On this day … 27 April 1867

The Preston Guardian carried a report on Charles Dickens’ readings at the Preston Theatre Royal. Two years later, a second visit ended unhappily when Dickens had to cancel his reading after being taken ill (see post for 24 April)

His tour manager, George Dolby, left an account of both visits in his book, Charles Dickens As I Knew Him. In his account of the earlier, and happier visit, he describes how he and Dickens decided to walk the twelve miles from Blackburn, where Dickens had just given a reading, to Preston, for his next appearance.

On the way, they called in at Hoghton Tower, and that visit provided Dickens with the inspiration for his last short story, George Silverman’s Explanation. In the story, Dickens implies that the Hoghton family might have bought its baronetcy from a king, James I, hungry for money.

Here is Dolby’s account:

The two last towns being only about twelve miles distant, we decided on performing this journey on foot, sending the men on alone with our effects.

There was nothing particular on the road to interest us, the route lying almost entirely amongst factories and mills; and it was with no ordinary degree of pleasure, when about seven miles on our way, that we discovered, high up on elevated ground to our left, the picturesque ruins of an old mansion, fast falling into decay, but standing out weird and melancholy on the summit of the precipice on which it was erected.

Such a building had always a fascination for Mr. Dickens; and inquiring of a native the name of the place, we ascertained that it was called Hoghton Tower. Having some knowledge of the history of the place, Mr. Dickens decided on making an inspection, if permission could be obtained.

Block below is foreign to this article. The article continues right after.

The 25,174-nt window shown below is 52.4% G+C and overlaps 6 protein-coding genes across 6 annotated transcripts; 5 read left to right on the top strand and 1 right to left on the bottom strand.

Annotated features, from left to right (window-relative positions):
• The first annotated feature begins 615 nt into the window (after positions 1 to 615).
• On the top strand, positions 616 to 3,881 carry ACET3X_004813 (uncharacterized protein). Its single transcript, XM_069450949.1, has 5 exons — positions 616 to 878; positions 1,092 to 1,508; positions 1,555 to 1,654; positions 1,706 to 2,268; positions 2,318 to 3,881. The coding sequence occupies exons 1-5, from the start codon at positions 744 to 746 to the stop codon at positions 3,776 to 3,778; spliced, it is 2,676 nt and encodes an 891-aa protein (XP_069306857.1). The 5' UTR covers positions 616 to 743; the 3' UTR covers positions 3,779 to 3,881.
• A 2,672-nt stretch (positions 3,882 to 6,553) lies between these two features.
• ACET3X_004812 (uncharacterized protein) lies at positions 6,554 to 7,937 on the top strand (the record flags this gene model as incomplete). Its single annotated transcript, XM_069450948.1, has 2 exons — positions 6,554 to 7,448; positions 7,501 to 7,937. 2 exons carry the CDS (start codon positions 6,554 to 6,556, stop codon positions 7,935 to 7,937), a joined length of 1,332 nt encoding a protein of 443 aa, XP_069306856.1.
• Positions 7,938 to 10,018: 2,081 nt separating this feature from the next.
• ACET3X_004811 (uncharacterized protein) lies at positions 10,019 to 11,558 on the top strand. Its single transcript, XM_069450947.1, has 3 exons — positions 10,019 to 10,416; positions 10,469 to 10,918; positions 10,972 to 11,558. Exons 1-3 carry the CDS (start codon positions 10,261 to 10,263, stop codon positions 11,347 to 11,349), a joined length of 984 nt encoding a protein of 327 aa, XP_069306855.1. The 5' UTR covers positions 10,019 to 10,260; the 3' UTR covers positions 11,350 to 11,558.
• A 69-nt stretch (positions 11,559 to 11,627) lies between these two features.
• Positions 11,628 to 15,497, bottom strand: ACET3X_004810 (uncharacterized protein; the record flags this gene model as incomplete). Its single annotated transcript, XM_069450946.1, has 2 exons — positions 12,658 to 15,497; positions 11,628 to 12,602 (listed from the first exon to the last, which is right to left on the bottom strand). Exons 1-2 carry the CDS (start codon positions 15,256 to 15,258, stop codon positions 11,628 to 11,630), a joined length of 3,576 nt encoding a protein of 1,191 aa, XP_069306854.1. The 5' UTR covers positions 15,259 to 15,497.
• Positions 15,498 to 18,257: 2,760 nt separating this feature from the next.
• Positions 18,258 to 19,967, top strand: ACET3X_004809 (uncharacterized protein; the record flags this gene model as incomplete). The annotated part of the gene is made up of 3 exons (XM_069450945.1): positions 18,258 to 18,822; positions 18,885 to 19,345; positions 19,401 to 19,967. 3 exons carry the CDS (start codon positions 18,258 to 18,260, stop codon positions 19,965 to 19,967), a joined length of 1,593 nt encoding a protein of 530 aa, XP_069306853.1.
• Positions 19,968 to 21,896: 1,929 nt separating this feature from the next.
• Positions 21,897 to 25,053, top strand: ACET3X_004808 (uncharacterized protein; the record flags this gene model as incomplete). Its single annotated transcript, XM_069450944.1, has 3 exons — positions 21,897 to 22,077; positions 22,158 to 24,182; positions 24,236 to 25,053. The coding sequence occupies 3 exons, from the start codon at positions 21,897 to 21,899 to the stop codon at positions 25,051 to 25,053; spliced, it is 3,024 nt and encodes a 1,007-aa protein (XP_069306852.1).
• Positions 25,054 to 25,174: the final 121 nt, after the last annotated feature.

There was no trouble about this, for the habitable part of the place was in the occupation of a farmer, who readily assented to our request. We were allowed to roam about the curious old ruin at our leisure, much to the gratification of Mr. Dickens, who at that time was occupying himself with the construction of a new story which he had undertaken to write for America.

This spot at once suggested to him the idea of making Hoghton Tower the scene of the tale, then imperfectly fixed in his mind; and it is here that the story entitled “George Silverman’s Explanation” found its local habitation.

The story took him but a very few days to complete … It was originally intended that it should appear in a New York periodical, and the price agreed upon was one thousand pounds, the largest amount ever paid for a story of similar length.

Charles Dickens reading on stage
Charles Dickens as he appeared when reading (C. A. Barry / Library of Congress)

As well as Hoghton Tower, Dickens made use of Preston in the short story. He set its opening in one of the town’s cellar dwellings, where his hero was living in abject poverty as an infant with his parents. Soon after both parents died, and he moved to live at Hoghton Tower, described in the short story as part farmhouse, part ruin:

What do I know of Hoghton Towers? Very little; for I have been gratefully unwilling to disturb my first impressions. A house, centuries old, on high ground a mile or so removed from the road between Preston and Blackburn, where the first James of England, in his hurry to make money by making baronets, perhaps made some of those remunerative dignitaries. A house, centuries old, deserted and falling to pieces, its woods and gardens long since grass-land or ploughed up, the Rivers Ribble and Darwen glancing below it …

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